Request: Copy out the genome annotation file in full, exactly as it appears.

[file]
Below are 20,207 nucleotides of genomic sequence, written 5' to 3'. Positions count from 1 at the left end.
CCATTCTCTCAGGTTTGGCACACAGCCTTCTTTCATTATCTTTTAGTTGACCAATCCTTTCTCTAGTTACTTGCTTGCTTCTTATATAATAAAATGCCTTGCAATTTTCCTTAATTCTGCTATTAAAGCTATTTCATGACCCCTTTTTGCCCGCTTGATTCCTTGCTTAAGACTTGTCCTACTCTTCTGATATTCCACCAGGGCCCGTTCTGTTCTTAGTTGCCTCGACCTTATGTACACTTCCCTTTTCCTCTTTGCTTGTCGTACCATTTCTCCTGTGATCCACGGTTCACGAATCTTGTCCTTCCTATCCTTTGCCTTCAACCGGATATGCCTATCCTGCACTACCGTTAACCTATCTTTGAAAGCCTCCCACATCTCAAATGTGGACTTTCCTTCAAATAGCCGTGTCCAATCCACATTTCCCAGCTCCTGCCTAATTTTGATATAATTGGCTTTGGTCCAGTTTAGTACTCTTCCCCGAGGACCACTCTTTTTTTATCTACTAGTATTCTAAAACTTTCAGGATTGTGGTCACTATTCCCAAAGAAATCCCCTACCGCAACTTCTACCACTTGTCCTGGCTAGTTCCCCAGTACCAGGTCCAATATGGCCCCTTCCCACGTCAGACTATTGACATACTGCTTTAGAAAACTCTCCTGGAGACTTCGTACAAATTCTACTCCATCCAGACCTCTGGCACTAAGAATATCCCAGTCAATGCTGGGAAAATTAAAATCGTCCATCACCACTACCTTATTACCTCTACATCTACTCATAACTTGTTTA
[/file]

Below are 20,207 nucleotides of genomic sequence, written 5' to 3'. Positions count from 1 at the left end.
CCATTCTCTCAGGTTTGGCACACAGCCTTCTTTCATTATCTTTTAGTTGACCAATCCTTTCTCTAGTTACTTGCTTGCTTCTTATATAATAAAATGCCTTGCAATTTTCCTTAATTCTGCTATTAAAGCTATTTCATGACCCCTTTTTGCCCGCTTGATTCCTTGCTTAAGACTTGTCCTACTCTTCTGATATTCCACCAGGGCCCGTTCTGTTCTTAGTTGCCTCGACCTTATGTACACTTCCCTTTTCCTCTTTGCTTGTCGTACCATTTCTCCTGTGATCCACGGTTCACGAATCTTGTCCTTCCTATCCTTTGCCTTCAACCGGATATGCCTATCCTGCACTACCGTTAACCTATCTTTGAAAGCCTCCCACATCTCAAATGTGGACTTTCCTTCAAATAGCCGTGTCCAATCCACATTTCCCAGCTCCTGCCTAATTTTGATATAATTGGCTTTGGTCCAGTTTAGTACTCTTCCCCGAGGACCACTCTTTTTTTATCTACTAGTATTCTAAAACTTTCAGGATTGTGGTCACTATTCCCAAAGAAATCCCCTACCGCAACTTCTACCACTTGTCCTGGCTAGTTCCCCAGTACCAGGTCCAATATGGCCCCTTCCCACGTCAGACTATTGACATACTGCTTTAGAAAACTCTCCTGGAGACTTCGTACAAATTCTACTCCATCCAGACCTCTGGCACTAAGAATATCCCAGTCAATGCTGGGAAAATTAAAATCGTCCATCACCACTACCTTATTACCTCTACATCTACTCATAACTTGTTTA